Cor Caroli is the brightest star in the constellation Canes Venatici the Hunting Dogs. This star and Chara, Canes Venatici’s second brightest star, are probably the only two stars you’ll ever come to know within the boundaries of this tiny constellation. The two stars of Canes Venatici are fairly easy to find, however, because they parallel the two end stars of the handle of the Big Dipper.
Though not bright, Cor Caroli is fairly easy to see in a dark country sky. The star is also called Alpha Canum Venaticorum because it is the brightest star in the northern constellation Canes Venatici.
Cor Caroli means Heart of Charles. Some say the star was named to honor King Charles I of England, who was beheaded in 1649 during the English Civil War. These sources claim Cor Caroli was labeled on old star charts as Cor Caroli Regis Martyris, or Heart of Charles the Martyr King.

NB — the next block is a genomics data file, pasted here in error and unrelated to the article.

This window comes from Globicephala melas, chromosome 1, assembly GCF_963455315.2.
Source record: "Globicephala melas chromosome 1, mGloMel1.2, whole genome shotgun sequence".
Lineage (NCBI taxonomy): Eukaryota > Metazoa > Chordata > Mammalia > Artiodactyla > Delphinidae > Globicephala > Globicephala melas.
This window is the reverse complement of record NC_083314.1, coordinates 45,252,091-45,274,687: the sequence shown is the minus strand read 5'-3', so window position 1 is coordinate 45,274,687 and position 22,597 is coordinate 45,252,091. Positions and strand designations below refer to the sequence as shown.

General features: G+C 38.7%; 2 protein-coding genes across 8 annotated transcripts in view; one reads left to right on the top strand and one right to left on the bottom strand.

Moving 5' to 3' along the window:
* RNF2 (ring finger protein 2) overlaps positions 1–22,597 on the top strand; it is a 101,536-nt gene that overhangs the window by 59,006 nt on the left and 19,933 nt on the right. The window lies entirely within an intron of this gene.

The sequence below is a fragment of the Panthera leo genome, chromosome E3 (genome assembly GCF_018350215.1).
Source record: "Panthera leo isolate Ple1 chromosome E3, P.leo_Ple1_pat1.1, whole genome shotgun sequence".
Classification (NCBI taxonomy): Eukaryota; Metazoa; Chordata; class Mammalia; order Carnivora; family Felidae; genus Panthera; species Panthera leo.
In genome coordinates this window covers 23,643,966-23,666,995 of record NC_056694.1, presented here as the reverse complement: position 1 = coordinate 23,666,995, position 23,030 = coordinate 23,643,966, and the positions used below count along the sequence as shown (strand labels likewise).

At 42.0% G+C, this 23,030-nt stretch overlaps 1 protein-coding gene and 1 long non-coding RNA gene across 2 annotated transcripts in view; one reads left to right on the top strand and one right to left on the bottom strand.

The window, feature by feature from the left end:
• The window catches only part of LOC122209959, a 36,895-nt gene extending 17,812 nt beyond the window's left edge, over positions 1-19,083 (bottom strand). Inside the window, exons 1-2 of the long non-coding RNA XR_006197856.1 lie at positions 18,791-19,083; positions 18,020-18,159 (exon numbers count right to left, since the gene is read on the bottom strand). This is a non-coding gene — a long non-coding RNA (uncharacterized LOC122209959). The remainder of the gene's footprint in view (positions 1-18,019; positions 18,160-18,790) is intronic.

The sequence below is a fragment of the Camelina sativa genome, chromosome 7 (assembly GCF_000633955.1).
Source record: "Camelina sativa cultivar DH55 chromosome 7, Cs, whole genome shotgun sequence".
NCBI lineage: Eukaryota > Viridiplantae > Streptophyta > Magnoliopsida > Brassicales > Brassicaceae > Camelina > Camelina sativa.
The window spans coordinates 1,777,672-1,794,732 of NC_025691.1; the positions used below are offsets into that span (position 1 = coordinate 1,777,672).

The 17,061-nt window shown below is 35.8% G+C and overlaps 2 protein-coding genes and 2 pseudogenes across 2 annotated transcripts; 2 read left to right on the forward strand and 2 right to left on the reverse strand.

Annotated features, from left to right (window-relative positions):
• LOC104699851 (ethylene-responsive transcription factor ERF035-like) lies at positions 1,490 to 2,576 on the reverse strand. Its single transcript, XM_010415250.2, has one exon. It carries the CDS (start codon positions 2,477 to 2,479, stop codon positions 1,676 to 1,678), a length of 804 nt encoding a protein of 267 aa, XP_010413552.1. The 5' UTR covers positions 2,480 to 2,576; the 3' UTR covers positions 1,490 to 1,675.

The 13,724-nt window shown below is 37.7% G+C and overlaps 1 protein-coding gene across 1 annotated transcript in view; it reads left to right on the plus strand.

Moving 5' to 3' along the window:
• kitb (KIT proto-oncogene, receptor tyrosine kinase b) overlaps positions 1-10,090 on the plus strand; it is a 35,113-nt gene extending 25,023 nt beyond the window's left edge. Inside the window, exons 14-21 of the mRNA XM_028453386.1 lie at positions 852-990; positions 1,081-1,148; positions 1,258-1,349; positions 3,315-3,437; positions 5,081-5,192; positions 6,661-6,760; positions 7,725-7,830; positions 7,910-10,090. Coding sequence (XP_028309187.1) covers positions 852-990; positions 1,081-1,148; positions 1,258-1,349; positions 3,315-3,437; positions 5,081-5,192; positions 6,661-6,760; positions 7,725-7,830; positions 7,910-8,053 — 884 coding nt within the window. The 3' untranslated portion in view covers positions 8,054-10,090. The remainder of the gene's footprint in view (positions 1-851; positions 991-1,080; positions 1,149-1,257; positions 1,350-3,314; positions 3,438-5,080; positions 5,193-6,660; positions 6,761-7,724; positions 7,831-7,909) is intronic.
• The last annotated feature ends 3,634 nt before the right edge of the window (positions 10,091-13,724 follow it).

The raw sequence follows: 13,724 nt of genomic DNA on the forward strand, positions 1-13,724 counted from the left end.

Meanwhile, others say the star was named for Charles I’s son, Charles II. Sir Charles Scarborough, physician to Charles II, is sometimes given credit for having coined the name. It’s said Scarborough claimed the star shone with exceptional brilliance on the night of Charles II’s return to England in 1660 to restore the monarchy.
A small telescope reveals Cor Caroli to be a double star. So it’s easy to imagine father and son peacefully reunited in the heavens, after all their tumultuous years on Earth.
By the way, Cor Caroli is a true binary star – two stars revolving around a common center of mass. The pair lies some 110 light-years away, and its two components are estimated to be 650 times the sun/Earth distance apart. One orbital period period may take as long as 7,900 years.
Sky chart of Canes Venatici the Hunting Dogs
Bottom line: The star Cor Caroli, or Alpha Canum Venaticorum, is a binary star and the brightest star in the northern constellation Canes Venatici.